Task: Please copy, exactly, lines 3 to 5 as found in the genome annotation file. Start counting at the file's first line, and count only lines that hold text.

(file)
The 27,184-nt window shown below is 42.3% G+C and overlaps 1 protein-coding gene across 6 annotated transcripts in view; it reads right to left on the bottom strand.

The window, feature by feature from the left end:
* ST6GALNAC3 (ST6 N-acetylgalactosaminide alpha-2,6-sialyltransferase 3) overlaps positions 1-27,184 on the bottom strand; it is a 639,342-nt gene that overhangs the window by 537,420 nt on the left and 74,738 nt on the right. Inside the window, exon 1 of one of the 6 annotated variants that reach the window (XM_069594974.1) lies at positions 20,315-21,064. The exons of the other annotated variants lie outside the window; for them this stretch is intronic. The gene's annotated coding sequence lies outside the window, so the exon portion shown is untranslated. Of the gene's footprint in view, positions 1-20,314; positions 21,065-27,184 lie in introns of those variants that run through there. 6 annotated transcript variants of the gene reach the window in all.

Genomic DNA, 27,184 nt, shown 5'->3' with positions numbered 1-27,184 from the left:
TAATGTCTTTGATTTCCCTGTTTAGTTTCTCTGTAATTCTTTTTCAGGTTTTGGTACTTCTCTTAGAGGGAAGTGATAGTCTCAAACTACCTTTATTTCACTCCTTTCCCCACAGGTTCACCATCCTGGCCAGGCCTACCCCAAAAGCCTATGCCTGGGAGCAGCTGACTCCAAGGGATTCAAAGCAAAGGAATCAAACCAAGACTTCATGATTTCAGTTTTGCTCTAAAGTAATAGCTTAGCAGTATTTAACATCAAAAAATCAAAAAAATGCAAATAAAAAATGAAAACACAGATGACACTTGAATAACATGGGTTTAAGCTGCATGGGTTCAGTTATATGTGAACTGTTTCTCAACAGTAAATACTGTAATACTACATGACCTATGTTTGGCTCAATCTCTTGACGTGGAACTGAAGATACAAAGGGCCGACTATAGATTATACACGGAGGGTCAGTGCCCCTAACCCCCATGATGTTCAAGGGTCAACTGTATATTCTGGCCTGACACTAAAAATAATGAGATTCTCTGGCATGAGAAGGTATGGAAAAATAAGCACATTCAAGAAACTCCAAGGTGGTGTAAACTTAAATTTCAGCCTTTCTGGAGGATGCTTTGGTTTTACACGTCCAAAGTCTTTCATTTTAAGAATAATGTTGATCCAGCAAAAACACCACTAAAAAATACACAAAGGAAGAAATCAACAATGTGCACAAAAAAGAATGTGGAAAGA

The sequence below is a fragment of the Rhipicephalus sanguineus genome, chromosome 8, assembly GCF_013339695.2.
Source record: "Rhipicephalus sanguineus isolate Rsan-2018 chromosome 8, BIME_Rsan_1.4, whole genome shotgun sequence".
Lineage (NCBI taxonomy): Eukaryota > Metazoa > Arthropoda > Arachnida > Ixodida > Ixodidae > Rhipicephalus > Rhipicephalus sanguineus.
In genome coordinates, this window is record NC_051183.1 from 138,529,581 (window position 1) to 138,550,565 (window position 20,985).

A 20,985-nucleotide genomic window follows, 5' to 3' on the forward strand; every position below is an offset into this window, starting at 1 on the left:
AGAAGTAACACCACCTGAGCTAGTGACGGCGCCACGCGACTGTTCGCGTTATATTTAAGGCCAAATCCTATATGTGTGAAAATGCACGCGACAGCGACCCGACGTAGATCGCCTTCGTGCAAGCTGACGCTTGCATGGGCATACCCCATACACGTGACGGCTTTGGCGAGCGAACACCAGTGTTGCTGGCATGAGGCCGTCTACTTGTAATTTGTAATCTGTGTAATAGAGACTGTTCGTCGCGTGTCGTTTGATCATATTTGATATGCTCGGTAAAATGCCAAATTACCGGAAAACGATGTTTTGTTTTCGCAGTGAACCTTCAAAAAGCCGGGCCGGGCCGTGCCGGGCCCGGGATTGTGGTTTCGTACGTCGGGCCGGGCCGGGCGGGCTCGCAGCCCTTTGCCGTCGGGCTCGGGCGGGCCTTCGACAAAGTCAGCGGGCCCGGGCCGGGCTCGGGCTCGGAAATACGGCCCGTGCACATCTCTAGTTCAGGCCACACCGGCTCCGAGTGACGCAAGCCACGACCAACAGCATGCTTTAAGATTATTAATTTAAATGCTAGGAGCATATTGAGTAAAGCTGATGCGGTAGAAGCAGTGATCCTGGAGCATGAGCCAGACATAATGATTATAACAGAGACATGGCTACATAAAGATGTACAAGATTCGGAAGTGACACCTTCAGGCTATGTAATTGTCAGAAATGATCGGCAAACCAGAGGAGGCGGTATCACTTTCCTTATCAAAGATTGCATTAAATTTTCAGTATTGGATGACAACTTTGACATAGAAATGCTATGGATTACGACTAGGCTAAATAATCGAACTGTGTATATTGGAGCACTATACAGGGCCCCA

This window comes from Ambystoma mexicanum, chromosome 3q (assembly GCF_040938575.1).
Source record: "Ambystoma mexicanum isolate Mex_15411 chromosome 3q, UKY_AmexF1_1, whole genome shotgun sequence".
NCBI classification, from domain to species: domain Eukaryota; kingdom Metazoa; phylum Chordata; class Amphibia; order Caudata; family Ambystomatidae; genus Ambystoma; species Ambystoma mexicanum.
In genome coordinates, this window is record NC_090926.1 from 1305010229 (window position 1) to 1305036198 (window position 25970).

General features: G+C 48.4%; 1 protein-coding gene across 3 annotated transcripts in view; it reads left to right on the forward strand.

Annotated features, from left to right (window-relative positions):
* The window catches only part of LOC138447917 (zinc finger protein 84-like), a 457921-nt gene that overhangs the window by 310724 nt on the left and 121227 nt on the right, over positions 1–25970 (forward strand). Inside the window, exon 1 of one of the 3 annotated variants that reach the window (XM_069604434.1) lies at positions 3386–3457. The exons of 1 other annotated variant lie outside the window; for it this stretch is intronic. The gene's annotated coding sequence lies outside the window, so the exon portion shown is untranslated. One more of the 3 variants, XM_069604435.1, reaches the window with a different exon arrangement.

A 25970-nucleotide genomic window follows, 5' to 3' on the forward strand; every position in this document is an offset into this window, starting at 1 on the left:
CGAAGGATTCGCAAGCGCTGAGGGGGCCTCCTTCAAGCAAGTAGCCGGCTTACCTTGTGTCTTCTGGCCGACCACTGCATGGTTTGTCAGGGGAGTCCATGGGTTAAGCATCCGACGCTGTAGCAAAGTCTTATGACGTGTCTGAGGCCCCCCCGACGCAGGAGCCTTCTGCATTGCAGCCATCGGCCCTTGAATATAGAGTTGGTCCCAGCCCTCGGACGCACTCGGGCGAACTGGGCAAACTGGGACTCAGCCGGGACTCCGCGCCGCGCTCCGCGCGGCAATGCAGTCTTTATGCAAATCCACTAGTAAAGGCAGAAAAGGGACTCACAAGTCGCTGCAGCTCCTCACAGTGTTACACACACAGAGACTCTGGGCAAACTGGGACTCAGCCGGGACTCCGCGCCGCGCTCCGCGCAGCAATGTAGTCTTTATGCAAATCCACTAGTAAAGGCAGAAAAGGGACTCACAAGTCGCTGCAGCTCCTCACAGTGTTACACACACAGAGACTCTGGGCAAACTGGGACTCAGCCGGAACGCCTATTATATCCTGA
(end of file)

* ST6GALNAC3 (ST6 N-acetylgalactosaminide alpha-2,6-sialyltransferase 3) overlaps positions 1-27,184 on the bottom strand; it is a 639,342-nt gene that overhangs the window by 537,420 nt on the left and 74,738 nt on the right. Inside the window, exon 1 of one of the 6 annotated variants that reach the window (XM_069594974.1) lies at positions 20,315-21,064. The exons of the other annotated variants lie outside the window; for them this stretch is intronic. The gene's annotated coding sequence lies outside the window, so the exon portion shown is untranslated. Of the gene's footprint in view, positions 1-20,314; positions 21,065-27,184 lie in introns of those variants that run through there. 6 annotated transcript variants of the gene reach the window in all.

Genomic DNA, 27,184 nt, shown 5'->3' with positions numbered 1-27,184 from the left:
TAATGTCTTTGATTTCCCTGTTTAGTTTCTCTGTAATTCTTTTTCAGGTTTTGGTACTTCTCTTAGAGGGAAGTGATAGTCTCAAACTACCTTTATTTCACTCCTTTCCCCACAGGTTCACCATCCTGGCCAGGCCTACCCCAAAAGCCTATGCCTGGGAGCAGCTGACTCCAAGGGATTCAAAGCAAAGGAATCAAACCAAGACTTCATGATTTCAGTTTTGCTCTAAAGTAATAGCTTAGCAGTATTTAACATCAAAAAATCAAAAAAATGCAAATAAAAAATGAAAACACAGATGACACTTGAATAACATGGGTTTAAGCTGCATGGGTTCAGTTATATGTGAACTGTTTCTCAACAGTAAATACTGTAATACTACATGACCTATGTTTGGCTCAATCTCTTGACGTGGAACTGAAGATACAAAGGGCCGACTATAGATTATACACGGAGGGTCAGTGCCCCTAACCCCCATGATGTTCAAGGGTCAACTGTATATTCTGGCCTGACACTAAAAATAATGAGATTCTCTGGCATGAGAAGGTATGGAAAAATAAGCACATTCAAGAAACTCCAAGGTGGTGTAAACTTAAATTTCAGCCTTTCTGGAGGATGCTTTGGTTTTACACGTCCAAAGTCTTTCATTTTAAGAATAATGTTGATCCAGCAAAAACACCACTAAAAAATACACAAAGGAAGAAATCAACAATGTGCACAAAAAAGAATGTGGAAAGA